\frac{1+yq^{w_k(p)}}{1-q^{w_k(p)}}\sigma(p),
\end{equation}
where $q=e^{2\pi i\varphi}\in S^1$, and
$\sigma(p)=\det(\mu_{i_1},\ldots,\mu_{i_n})=\pm1$ depending on whether or
not the orientation of $T_pM^{2n}$ defined by~(\ref{ts}) coincides with that
defined by the original orientation of $M^{2n}$. (We note again that this sign
$\sigma(p)$ is equal 1 for all vertices if $M^{2n}$ is a true complex
manifold, e.g., a smooth toric variety.) Atiyah and
Hirzebruch's theorem~\cite{AH}
states that the above expression for $\chi_y(q,M^{2n})$
is independent of $q$ and equals $\chi_y(M^{2n})$. Taking the limit of the
right hand side of~(\ref{chieq}) as $q\to0$, one obtains the
Atiyah--Hirzebruch formula~(\ref{AH}) (since the $\lim_{q\to0}$ of each
summand in~(\ref{chieq}) is exactly $(-y)^{\ind(p)}\sigma(p)$). In the case
$y=0$ corresponding to the Todd genus the same limit for the summand
corresponding to a vertex $p$ equals 0 if there is at least one $w_k(p)<0$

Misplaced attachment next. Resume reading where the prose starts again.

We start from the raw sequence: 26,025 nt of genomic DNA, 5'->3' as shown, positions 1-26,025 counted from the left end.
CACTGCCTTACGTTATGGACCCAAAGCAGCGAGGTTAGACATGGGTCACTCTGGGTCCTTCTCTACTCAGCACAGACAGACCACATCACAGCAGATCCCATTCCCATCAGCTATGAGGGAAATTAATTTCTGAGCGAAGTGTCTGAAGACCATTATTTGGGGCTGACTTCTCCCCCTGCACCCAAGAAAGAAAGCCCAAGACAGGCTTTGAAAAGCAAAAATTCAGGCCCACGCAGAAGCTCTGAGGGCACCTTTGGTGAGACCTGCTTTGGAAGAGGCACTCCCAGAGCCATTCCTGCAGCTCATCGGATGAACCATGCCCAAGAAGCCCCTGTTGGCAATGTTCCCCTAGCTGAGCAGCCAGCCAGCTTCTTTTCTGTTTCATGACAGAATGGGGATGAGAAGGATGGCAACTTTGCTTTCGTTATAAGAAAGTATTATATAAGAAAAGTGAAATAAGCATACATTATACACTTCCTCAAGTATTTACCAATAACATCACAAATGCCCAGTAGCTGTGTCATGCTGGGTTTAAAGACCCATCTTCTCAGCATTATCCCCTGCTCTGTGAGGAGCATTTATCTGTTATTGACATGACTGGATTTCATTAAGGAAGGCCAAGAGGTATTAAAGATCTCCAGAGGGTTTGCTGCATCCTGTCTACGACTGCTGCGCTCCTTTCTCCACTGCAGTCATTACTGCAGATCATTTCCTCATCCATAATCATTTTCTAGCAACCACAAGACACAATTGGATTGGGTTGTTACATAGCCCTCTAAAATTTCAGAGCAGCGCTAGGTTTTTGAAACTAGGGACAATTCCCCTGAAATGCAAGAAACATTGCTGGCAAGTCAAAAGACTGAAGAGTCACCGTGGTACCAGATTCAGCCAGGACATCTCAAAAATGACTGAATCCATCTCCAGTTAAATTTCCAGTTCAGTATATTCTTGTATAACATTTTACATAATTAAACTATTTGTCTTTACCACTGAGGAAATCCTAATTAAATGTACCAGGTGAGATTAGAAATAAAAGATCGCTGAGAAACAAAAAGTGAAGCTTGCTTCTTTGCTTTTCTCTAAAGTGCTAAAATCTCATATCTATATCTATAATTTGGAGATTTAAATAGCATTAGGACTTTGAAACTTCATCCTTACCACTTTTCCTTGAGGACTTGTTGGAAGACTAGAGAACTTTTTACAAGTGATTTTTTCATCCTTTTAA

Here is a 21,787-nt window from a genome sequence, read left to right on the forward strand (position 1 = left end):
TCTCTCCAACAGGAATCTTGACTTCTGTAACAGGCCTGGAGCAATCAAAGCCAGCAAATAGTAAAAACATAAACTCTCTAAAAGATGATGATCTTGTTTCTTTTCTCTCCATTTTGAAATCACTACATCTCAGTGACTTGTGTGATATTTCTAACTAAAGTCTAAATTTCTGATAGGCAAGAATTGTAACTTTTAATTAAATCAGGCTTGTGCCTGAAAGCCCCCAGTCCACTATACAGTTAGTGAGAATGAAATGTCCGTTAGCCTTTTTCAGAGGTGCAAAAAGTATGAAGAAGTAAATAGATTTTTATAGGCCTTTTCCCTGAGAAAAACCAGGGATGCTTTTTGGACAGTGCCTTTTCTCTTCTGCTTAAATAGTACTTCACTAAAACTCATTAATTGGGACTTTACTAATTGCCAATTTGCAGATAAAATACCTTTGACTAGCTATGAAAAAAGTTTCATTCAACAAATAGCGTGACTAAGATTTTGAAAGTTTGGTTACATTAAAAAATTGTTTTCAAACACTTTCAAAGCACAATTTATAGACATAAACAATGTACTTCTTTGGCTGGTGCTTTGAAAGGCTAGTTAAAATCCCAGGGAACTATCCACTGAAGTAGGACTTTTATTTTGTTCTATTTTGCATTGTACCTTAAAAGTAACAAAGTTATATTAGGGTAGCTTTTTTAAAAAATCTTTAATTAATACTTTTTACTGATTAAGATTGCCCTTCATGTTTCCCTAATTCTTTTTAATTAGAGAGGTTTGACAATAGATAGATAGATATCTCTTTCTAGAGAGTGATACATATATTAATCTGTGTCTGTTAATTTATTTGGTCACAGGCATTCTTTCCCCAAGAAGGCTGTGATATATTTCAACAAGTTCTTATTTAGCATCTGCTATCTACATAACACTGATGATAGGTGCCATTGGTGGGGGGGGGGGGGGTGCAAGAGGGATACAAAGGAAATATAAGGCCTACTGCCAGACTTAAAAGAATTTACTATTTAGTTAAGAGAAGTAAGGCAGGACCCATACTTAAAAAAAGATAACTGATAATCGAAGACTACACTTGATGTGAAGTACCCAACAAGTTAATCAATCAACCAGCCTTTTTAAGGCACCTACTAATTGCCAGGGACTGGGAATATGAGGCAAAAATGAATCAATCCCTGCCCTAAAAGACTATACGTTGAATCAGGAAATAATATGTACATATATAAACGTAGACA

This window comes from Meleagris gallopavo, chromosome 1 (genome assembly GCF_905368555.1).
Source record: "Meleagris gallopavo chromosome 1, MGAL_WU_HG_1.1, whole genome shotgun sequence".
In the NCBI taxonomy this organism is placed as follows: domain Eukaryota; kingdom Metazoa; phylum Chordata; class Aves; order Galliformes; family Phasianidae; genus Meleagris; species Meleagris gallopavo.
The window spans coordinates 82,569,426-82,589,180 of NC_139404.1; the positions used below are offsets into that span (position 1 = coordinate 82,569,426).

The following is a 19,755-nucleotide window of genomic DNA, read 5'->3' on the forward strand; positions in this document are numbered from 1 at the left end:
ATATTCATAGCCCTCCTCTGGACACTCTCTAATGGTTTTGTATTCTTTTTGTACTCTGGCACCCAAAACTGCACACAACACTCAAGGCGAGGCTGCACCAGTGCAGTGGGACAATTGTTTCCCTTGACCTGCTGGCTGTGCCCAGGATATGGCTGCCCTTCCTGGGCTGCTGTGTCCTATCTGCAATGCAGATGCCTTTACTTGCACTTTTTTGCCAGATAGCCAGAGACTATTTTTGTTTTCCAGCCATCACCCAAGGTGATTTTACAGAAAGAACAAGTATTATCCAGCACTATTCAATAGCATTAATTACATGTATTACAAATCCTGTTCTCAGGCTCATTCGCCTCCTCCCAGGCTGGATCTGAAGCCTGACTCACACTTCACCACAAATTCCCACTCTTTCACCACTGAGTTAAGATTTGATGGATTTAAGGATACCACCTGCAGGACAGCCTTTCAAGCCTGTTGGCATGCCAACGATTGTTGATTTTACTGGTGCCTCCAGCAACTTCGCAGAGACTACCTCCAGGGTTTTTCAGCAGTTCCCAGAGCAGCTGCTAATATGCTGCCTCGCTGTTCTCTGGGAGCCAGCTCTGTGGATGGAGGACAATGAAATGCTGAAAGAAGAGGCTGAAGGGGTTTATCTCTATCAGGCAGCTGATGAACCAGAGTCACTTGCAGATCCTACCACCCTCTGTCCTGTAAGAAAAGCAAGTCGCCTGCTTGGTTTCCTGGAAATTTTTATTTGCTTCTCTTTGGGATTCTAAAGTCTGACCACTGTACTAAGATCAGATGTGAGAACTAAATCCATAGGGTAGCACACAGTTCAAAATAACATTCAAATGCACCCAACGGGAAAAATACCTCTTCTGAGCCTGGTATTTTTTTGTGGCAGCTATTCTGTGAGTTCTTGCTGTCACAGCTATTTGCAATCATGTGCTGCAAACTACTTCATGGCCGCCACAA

and equals 1 otherwise. This is exactly what is stated in the theorem.
\end{proof}
As for the Todd genus of a smooth toric variety, it is easy to see that
there is only one vertex of index 0 in this case. Indeed, if we orient
edges of the polytope by means of the scalar product with $\nu$ (see the
above considerations concerning the signature of toric varieties), then
only one ``bottom" vertex will have all edges pointing out, i.e. index 0.
Since one has $\sigma(p)=1$ for all vertices $p\in P^n$,
Theorem~\ref{todd} gives $\td(M_P)=1$, which is well known (see
e.g.~\cite{Fu}).